After all, the recent FT survey highlighted client concern about exorbitant charges. The commentators need to wake up to this and take a more proactive approach when reviewing charges. The FT report published in the Weekend Money section on 1st December 2018 makes interesting reading, as it was a survey of clients and also wealth management companies. Both Investec and Hargreaves Lansdown were way down the listings--85 and 74 respectively.

The impression I get, is that there is still too cosy a relationship between the media & commentators and the wealth management industry!

There is great concern over "ad valorem" fees--% of value of portfolio--as compared to hourly rates. A comparison with Netwealth who charge £125/hours or an additional .2% on top of the charges, for comprehensive year round advise service, which in my case would be added to the wealth management charges .66%. The comparison would indicate almost a 3x increase!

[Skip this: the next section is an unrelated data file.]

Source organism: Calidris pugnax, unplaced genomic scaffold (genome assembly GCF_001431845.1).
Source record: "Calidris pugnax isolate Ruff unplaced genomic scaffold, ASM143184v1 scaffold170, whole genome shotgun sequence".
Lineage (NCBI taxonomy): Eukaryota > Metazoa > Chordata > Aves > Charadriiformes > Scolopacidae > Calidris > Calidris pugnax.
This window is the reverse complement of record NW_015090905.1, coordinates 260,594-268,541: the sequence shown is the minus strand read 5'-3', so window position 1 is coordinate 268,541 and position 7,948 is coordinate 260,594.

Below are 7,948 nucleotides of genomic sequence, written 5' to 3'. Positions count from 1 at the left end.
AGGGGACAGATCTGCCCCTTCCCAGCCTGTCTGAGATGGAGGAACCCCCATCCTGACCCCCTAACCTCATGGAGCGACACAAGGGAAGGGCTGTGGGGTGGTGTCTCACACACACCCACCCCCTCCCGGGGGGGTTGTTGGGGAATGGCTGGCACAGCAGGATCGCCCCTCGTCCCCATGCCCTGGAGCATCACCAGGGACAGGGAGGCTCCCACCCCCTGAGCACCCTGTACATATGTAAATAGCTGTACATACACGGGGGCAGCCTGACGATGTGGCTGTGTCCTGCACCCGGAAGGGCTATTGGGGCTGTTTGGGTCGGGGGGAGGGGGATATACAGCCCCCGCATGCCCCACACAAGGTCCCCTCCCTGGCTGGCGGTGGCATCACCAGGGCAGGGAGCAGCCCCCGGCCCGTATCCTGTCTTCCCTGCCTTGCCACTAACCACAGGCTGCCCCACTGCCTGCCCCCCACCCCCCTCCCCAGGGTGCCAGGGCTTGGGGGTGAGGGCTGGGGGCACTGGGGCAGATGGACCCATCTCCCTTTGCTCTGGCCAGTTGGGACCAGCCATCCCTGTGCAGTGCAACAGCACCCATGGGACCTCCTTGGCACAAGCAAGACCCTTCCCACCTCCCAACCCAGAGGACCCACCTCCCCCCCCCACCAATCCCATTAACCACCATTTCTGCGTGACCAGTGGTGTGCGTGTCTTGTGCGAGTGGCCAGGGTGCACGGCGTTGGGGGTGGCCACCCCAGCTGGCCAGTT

Thanks again,





Just be aware...

We are not regulated to give personal financial advice - This isn’t full-fat regulated financial advice. Boring Money is a publisher and not regulated by the FCA. 

This means we can't help with specific personal circumstances or recommend specific investment products. It also basically means that if we say something daft, you have no recourse to come back and complain.

We’re only allowed to give you a steer or share an opinion or tell you the facts - That said, we promise that our answer to you is an independent unbiased perspective with no commercial gain to make. If you need regulated financial advice, you can find a good adviser via sites such as Unbiased & Vouchedfor.

Our Expert


Helena Wardle

Helena is based at Smith and Wardle Financial Planning in Hitchin, Hertfordshire. She began her career in financial services in 2006 at the Nationwide Building Society and started advising clients in 2008. She's a Chartered Financial Planner with experience providing regulated financial advice on everything from mortgages to estate planning. She’s also a qualified pension transfer specialist and all-round good sort.